Economists and politicians are involved into significant debate on choosing the best approach between regional trade agreement and global trade liberalization. The major point of argument is to identify which strategy is better for various countries as well as global economy (COLLINS, 2010). Additionally, several studies have emphasized on analyzing whether these two approaches are contradictory or complimentary.
From the late 20th century, the wave of globalizations has assisted in abolishing the barriers of the international trade. Empirical studies have been conducted for indentifying the difference in two approaches: regional trade agreement and global trade liberalization (DAVIS, 2011). It has been observed that implementation of the regional trade agreements have significantly contributed in increasing the trade among their members. In other words, the intra group trade has enhanced by the regional trade agreements (Thirlwall, 2000). However, it has been found that in case of regional trade agreements, intra group trade contributes very little of the total trade. The share of intra group trade is significantly lower against the total export, but it has managed to achieve continuous growth over the period. Hence, it can be found that regional trade agreement is one of the most important driving forces for increasing the intra group trade (Vamvakidis, 1998).
In case of most of the regional trade agreements, the share of intra group trade has been significantly small. Consequently, the effect on growth was not prominent. It has been observed that the effort of the regional trade agreements was not successful in terms of creation of large regional markets (Park, 2006). It had wasted the valuable tome for broader liberalization. It has been observed that in most of the cases of regional trade agreement, the average intra group trade shares have been very poor. However, the statistics have been found to be slightly different in case of EU.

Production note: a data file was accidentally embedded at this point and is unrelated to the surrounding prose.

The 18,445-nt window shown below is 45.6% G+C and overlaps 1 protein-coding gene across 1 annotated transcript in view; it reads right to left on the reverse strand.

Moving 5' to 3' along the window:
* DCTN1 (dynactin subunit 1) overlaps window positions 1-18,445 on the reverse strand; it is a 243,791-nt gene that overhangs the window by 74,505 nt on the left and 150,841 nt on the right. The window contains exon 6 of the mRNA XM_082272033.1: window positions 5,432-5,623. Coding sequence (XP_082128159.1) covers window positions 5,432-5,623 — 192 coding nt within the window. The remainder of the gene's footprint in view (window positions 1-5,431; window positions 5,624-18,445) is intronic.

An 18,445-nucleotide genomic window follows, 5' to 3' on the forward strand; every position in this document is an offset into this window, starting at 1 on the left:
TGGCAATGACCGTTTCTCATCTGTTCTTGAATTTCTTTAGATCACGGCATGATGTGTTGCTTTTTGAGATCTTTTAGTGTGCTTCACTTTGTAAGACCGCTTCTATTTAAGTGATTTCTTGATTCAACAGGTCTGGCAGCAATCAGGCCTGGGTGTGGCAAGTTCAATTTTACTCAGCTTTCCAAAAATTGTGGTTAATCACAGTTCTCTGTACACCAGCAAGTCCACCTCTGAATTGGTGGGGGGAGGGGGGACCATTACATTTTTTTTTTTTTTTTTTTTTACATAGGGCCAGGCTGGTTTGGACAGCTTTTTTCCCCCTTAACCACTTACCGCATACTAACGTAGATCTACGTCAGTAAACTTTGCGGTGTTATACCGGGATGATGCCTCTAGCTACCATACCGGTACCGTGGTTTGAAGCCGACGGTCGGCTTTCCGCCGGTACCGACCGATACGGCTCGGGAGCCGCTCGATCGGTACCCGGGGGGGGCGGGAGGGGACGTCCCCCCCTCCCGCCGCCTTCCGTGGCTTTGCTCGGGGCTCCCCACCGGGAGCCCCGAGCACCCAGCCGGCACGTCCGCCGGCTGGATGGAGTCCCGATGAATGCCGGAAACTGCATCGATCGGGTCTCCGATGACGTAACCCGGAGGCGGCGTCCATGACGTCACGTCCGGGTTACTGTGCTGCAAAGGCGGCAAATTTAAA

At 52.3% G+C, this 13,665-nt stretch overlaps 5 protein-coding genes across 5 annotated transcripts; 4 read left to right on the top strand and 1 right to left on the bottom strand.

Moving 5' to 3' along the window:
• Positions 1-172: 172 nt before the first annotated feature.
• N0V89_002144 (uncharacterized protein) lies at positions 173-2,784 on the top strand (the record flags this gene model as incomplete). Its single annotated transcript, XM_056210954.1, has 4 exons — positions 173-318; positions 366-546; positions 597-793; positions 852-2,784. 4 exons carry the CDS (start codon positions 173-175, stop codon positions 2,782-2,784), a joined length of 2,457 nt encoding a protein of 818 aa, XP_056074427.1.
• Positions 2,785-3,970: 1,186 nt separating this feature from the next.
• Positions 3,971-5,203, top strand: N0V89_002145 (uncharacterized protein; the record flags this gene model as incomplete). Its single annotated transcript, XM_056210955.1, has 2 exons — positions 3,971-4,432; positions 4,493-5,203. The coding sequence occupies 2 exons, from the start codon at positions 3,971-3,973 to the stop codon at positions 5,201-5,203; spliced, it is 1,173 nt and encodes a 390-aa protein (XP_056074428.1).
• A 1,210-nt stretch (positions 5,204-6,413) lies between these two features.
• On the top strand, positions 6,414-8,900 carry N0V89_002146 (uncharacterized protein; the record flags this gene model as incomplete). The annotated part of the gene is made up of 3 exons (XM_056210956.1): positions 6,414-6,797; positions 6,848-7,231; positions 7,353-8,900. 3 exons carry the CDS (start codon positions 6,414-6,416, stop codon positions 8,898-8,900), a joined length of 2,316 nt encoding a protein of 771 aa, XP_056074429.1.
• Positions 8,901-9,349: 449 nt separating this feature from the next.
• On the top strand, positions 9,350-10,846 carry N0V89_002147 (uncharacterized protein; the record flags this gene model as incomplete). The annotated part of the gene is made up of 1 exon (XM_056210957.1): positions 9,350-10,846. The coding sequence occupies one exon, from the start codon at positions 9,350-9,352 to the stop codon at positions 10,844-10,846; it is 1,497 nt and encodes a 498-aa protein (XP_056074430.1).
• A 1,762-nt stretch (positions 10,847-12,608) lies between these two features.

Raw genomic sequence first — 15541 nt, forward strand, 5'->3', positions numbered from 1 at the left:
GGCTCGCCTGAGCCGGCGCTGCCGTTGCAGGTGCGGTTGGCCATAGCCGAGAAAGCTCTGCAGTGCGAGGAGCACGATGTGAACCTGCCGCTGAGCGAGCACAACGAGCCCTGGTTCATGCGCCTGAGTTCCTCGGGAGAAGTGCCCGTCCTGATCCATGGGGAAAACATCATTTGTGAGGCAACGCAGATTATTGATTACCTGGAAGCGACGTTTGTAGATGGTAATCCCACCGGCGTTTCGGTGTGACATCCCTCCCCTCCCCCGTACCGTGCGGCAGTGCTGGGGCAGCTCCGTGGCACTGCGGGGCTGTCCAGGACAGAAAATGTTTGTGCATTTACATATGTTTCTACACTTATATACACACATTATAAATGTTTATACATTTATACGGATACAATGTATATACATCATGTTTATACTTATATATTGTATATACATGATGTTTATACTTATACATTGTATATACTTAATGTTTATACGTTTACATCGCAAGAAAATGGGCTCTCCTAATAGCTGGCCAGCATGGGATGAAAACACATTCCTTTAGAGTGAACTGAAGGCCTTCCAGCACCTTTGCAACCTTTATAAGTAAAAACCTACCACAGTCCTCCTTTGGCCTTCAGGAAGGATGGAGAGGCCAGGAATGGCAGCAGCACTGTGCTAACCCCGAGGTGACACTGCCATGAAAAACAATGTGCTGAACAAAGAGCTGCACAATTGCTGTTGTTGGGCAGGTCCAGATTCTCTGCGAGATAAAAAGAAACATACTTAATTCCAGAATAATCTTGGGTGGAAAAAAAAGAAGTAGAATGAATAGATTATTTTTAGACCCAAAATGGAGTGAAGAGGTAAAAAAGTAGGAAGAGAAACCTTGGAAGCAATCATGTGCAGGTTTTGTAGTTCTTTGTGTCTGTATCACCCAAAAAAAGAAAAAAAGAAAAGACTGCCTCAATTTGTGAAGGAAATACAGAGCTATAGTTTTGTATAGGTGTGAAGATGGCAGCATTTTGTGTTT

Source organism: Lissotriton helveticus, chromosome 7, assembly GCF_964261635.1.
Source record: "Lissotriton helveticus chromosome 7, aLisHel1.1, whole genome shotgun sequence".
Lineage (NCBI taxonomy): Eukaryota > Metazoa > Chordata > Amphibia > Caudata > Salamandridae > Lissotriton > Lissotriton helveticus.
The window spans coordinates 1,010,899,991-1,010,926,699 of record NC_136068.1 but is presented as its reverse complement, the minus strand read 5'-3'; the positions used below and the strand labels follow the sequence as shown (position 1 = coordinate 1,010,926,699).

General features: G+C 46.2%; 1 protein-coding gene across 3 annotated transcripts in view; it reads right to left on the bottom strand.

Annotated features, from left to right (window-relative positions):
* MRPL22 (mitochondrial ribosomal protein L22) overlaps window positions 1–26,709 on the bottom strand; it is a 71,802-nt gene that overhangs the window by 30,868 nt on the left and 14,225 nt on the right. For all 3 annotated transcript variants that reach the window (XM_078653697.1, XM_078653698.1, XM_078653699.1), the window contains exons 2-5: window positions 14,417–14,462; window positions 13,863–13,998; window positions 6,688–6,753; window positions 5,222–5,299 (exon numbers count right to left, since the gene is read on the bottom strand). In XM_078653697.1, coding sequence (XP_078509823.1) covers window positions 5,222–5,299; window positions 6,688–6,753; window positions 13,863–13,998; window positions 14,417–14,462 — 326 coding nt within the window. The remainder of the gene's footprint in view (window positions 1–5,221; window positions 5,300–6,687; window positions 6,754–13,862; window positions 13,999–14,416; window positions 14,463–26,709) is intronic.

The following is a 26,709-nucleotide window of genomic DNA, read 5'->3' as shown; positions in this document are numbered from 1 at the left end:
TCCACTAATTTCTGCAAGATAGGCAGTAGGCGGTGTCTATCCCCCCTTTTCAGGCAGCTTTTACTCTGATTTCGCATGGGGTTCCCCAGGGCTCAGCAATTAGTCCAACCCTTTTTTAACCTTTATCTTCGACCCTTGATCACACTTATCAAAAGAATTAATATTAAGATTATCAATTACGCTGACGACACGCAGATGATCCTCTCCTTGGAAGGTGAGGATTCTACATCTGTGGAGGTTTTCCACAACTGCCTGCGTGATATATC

While the small developing nations join a regional trade agreement, which will majorly include the small developed countries. It has been observed that most of the countries have similar economy of the neighbor countries (DAVIS, 2011). Very few developing nations are in the same region with the developed nation. Consequently, the intra trade share will be low. Studies have demonstrated that most of the regional trade agreements have been prominent among the small developing economies having higher protection. On the other hand, empirical studies have demonstrated that, in case of both short run and long run growth has been faster after the broader global trade liberalization (Mukerji, 2009). It has been observed that short term and long term growth in the nations are higher in case of the global trade liberalization (Di Caprio, 2011). Short terms and long term impacts are positive as well as statistically significant in case of the broader international liberalization. The nations will grow in a faster way in short and long run after these nations open their market without discrimination to the international trade (Baier and Bergstrand, 2007).
Baier, S. and Bergstrand, J. (2007). Do free trade agreements actually increase members' international trade?. Journal of International Economics, 71(1), pp.72-95.
COLLINS, S. (2010). Regional Trade Agreements and Democracy Promotion: Measuring the Influence of Democracy Requirements in Regional Trade Agreements. Politics & Policy, 38(4), pp.737-764.
DAVIS, G. (2011). Regional Trade Agreements and Foreign Direct Investment. Politics & Policy, 39(3), pp.401-419.
Di Caprio, A. (2011). Backseat Drivers: The Political Economy of Trade Liberalization. International Studies Review, 13(2), pp.322-324.
Mukerji, P. (2009). Trade Liberalization And The Extensive Margin. Scottish Journal of Political Economy, 56(2), pp.141-166.
Park, I. (2006). East Asian Regional Trade Agreements: Do They Promote Global Free Trade?. Pacific Economic Review, 11(4), pp.547-568.
Thirlwall, A. (2000). Trade Agreements, Trade Liberalization and Economic Growth: A Selective Survey. African Development Review, 12(2), pp.129-160.
Vamvakidis, A. (1998). Regional Trade Agreements Versus Board Liberalization: Which Path Leads to Faster Growth? Time-Series Evidence. IMF Working Papers, 98(40), p.1.